In this interview with OneWorld, Nani Jansen Reventlow reflects on the harmful uses of technology, perpetuated by private and public actors. Ranging from the Dutch child benefits scandal, to the use of proctoring in education and to ‘super SyRI’ in public services.
Jansen Reventlow reflects on her experience in the digital rights field, since setting up Digital Freedom Fund in 2017. She explain how for a long time the field has mostly focused on the issues of privacy, data protection, and freedom of expression. Whilst important, this tends to ignore or downplay socio-economic issues and rights. This has partly been so because the entire technology sector has largely been dominated by white, cisgender, middle-class, able-bodied men. Her positionality as a non-white woman working in the field has been particularly challenging when fighting for justice and pushing for change internally and externally. Toni Morrison’s words continue to ring true: “the function, the very serious function of racism is distraction. It keeps you from doing your work. It keeps you explaining, over and over again, your reason for being.”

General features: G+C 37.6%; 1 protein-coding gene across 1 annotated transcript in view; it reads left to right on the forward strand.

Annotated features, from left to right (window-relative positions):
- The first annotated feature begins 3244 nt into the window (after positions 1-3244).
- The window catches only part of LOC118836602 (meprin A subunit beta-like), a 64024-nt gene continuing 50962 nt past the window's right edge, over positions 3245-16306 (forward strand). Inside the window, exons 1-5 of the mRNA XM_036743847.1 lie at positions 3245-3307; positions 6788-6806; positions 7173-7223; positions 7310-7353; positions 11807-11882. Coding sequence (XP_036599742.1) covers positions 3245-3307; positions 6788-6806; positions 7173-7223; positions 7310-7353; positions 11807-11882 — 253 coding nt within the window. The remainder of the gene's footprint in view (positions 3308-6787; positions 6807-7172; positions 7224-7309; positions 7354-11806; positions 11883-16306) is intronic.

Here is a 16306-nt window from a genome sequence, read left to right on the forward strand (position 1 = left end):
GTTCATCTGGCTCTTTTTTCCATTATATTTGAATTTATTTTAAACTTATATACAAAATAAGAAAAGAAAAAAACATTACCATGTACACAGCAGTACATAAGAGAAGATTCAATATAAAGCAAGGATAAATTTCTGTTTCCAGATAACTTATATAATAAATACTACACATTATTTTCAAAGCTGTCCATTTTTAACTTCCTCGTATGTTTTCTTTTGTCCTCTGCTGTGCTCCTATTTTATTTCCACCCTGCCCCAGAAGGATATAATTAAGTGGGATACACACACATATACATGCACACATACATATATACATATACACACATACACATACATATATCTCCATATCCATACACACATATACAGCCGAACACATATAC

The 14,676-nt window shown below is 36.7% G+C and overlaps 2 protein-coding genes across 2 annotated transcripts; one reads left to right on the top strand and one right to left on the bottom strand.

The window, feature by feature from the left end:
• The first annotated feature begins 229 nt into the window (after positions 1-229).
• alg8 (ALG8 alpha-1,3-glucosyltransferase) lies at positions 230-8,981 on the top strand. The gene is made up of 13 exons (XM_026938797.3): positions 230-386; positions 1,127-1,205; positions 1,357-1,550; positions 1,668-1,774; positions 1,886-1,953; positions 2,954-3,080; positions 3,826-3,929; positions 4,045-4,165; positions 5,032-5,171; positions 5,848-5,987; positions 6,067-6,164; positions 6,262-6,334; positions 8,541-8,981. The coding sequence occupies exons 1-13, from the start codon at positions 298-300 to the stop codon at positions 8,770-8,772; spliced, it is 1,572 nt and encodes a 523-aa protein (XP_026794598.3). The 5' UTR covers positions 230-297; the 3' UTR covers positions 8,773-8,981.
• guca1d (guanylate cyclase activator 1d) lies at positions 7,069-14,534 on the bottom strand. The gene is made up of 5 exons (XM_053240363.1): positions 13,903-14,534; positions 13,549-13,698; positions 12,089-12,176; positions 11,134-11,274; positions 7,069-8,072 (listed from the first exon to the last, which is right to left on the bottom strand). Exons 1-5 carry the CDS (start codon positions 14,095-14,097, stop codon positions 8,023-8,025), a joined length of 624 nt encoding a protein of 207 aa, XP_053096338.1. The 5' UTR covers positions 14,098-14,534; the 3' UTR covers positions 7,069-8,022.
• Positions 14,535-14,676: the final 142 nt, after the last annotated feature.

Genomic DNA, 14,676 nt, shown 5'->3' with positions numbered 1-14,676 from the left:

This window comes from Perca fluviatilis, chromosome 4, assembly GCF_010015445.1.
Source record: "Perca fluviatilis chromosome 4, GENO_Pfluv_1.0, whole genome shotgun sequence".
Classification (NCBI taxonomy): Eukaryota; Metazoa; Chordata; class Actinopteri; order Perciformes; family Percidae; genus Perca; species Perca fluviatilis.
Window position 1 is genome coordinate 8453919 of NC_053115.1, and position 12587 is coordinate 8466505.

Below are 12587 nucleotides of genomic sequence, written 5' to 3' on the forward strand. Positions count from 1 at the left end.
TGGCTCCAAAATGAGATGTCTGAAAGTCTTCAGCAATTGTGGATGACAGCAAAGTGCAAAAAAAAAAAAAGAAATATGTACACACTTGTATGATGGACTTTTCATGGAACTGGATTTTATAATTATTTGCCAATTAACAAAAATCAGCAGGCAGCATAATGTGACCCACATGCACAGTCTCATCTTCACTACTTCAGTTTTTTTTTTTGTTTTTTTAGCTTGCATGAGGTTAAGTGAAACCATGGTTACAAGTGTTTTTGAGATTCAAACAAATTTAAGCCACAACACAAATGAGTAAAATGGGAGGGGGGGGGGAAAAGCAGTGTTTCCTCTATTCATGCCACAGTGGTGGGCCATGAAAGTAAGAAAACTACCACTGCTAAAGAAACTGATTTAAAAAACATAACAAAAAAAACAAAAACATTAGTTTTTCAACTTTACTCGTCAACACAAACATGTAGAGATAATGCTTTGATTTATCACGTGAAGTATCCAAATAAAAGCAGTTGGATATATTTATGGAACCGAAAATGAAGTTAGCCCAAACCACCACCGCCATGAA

The lack of reckoning with marginalised and affected groups which bear the brunt of racist and harmful technologies has been given more focus through DFF’s Decolonising Digital Rights Project, expanding the focus and reach of the digital rights community. Building on this movement remains crucial, as racialised and marginalised people continue to suffer from the increasing use of technologies in our societies. Nani’s fight against injustice has had a long trajectory, and her new organisation, Systemic Justice continues her efforts. Focused on strategic litigation, it centres communities from the start. And by lets these communities lead, rather than letting ‘experts’ dictate the agenda and approach. Making sure that communities are at the forefront of our struggle against injustice remains crucial, if any meaningful systemic change is to happen.
See: De overheid kan ons niet beschermen tegen Big Tech at OneWorld.
Photo by Mishael Phillip from the OneWorld article.